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July 24, 2012 at 5:33 PM

Tuesday notes: Mariners proceed with life after Ichiro

Here’s today’s lineup:
Mariners (42-56)
——————————–
13 Dustin Ackley (L) 2B
55 Michael Saunders (L) CF
63 Jesus Montero DH
27 John Jaso (L) C
15 Kyle Seager (L) 3B
33 Casper Wells LF
20 Mike Carp (L) 1B
4 Carlos Peguero (L) RF
26 Brendan Ryan SS
——————————–
34 Felix Hernandez RHP
Yankees (58-38)
——————————–
2 Derek Jeter SS
14 Curtis Granderson (L) CF
13 Alex Rodriguez 3B
24 Robinson Cano (L) 2B
25 Mark Teixeira (S) 1B
27 Raul Ibanez (L) LF
12 Eric Chavez (L) DH
31 Ichiro Suzuki (L) RF
19 Chris Stewart C
——————————–
36 Freddy Garcia RHP
As you can see, Ichiro is back in right field and hitting eighth. He’s playing right while Nick Swisher recovers from a hip injury, but when Swisher returns — likely by Friday — Ichiro will primarily play left, Joe Girardi has said, and Raul Ibanez and Andruw Jones will be mainly at DH.
When I went into the clubhouse today at about 3:30, who should I see walking out the door but Ichiro. He came back to clean out his locker and say goodbye to Mariner players he didn’t get a chance to talk to yesterday.
“Everybody came up to him and talked to him,” said newly arrived Mike Carp. “It’s tough t say goodbye to a legend like that, but we wish him the best of luck. I was able to say goodbye to him. I was hoping I’d get a chance to see him. I just thanked him for everything. He’s a true inspiration. No one’s done what he does. Hopefully, he keeps adding to those records. I want to see him win.”
Carp and Trayvon Robinson , also arrived here today from the Tacoma roster, had just finished a day game in Colorado Springs yesterday and were boarding the bus for the airport when the Ichiro news broke.


“I was in shock,” Carp said. “It’s one of those things where I never expected a guy like that to leave. But obviously it’s best for the organization. We’re going young, and it’s time to really kick it into gear. He’s the last piece, and I wish him the best. He really has a chance to go to the World Series now. He wasn’t going to do that in the immediate future with us. This gives him a good opportunity to put another piece of hardware on his mantle.”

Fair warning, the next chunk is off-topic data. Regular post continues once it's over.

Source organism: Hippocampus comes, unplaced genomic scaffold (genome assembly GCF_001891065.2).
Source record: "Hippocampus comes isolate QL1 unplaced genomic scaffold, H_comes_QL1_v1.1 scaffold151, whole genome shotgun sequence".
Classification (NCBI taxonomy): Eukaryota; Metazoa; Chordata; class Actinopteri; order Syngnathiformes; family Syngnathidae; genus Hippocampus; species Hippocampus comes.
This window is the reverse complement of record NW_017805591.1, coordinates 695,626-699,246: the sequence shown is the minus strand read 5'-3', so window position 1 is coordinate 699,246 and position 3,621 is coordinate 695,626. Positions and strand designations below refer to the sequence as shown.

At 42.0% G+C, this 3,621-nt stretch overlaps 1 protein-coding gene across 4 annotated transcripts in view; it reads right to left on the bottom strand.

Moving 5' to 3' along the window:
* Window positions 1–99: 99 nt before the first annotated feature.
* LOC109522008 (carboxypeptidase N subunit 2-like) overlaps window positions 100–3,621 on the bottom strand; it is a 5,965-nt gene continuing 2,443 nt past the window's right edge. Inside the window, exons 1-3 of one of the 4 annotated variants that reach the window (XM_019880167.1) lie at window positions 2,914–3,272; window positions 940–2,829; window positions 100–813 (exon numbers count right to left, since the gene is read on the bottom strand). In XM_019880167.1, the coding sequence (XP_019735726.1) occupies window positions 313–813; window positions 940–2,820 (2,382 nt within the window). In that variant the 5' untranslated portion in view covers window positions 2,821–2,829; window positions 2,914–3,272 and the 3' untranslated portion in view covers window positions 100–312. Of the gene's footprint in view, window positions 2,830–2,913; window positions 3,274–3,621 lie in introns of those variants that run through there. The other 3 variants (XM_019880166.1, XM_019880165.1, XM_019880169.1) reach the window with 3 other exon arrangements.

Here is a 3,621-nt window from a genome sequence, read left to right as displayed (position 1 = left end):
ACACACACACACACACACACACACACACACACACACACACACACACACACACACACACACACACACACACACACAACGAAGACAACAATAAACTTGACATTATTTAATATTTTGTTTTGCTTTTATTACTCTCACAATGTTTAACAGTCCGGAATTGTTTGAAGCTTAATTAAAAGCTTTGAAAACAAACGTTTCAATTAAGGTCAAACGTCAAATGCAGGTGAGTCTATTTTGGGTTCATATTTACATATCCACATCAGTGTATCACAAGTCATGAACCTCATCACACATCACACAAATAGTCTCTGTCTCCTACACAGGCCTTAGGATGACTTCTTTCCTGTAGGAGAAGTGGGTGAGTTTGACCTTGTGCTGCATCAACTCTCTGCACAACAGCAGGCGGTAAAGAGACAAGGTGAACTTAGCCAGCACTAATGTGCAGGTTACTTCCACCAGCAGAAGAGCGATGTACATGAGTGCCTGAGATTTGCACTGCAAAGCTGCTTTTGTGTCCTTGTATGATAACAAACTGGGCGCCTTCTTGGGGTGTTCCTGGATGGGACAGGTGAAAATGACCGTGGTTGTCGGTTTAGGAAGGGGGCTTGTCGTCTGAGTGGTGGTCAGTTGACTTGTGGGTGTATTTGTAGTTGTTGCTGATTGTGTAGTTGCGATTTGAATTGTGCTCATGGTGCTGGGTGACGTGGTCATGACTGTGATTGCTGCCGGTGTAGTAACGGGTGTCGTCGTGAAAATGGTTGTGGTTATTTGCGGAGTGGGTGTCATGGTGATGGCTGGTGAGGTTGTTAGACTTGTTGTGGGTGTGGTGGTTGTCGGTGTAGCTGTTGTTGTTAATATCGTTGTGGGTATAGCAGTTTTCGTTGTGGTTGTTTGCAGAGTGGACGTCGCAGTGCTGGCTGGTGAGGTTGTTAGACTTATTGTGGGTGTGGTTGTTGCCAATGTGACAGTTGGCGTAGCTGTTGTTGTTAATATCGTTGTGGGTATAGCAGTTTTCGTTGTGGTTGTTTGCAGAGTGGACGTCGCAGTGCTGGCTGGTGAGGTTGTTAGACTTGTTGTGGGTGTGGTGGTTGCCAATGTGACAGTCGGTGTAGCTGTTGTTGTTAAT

Said Robinson: “What he did for the game of baseball, especially for the Mariners – he’s an icon, a rock star. To play centerfield next to him, and especially my debut, I was in left field, he was in right field, was awesome. I’ll cherish it for the rest of my life.”
With Justin Smoak going down, Carp will become the primary first baseman, manager Eric Wedge said, with Dustin Ackley also getting some time. At some point, Jesus Montero or John Jaso might get work at first, but Wedge doesn’t seem in any hurry to do that. Carp was hitting just .220 in his rehab stint at Tacoma, but Wedge said Tacoma manager Daren Brown told him Carp was swinging better than the average indicated.
“I’m just getting stronger, getting consistent again,” Carp said. “I was trying to get the shoulder healthy and strong again, because it was really affecting my swing. I was trying to break the bad habits I created when I tried to come back a little too early. (Tacoma hitting coach Jeff) Pentland was awesome. We had some good talks, and a lot of good work, and I feel I’m ready to go.”
I asked him if his shoulder was 100 percent. “I feel pretty good. I still have in my mind, I guess, a little anxiety. I’m trying to get over that still. But I’ve been playing every day and getting a lot of at-bats, a lot of first base. I haven’t had any setbacks. Things are good. I expect to go forward from here, and get stronger, and hopefully get back to where I was last year. Maybe better.”
As for Robinson, Wedge said he’ll be a backup outfielder. He was hitting .265 for Tacoma, and Wedge said the reports are that he’s improved his all-around game since last year’s major-league stint. Robinson said that’s what he was striving for.
“I thought I’ve played pretty good baseball,” he said. “The average wasn’t there. It is what it is. As far as playing the game, I felt I did a better job helping the team win – getting in scoring position, stealing bases, getting every opportunity for someone to drive me in.”
He was thrilled to get the call from Brown this morning in Tacoma to head north.
“I’m pretty much just as excited getting called back up as I was last year,” he said. “It was just finding a way to get back here, and now I’m looking to stay here. I’d like to stay here.”
Wedge had some interesting comments about the Mariners’ lineup, moving forward, and the fact it’s likely to remain in flux.
“I think everyone needs to understand. You look around baseball – the days of having a consistent lineup, unless you’re a veteran, veteran team, are gon,” he said. “It’s not just the Seattle Mariners. Check around the board. Check the lineups they’re sending over. It’s just the way it is.
“When you have a young team, you’re not going to have a set lineup, because you don’t know what you have just yet. We don’t have a leadoff hitter or a three-hole hitter or a four-hole hitter. So you mix and match the beset lineup you can for that particular night. You work the guys to move them forward. We’re a ways away from having a consistent lineup. Nobody’s smart enough to know exactly what each of these young players is going to be. We just don’t know. That’s why you keep putting them in different spots and keep trying them out.
“Ultimately, what we’re trying to do is win baseball games. You put the lineup out there that has the best balance. We’re left-handed heavy. You put a lineup out there that tries to have the best balance, which makes it tougher for them.”

Comments | Topics: Brendan Ryan, Jesus Montero

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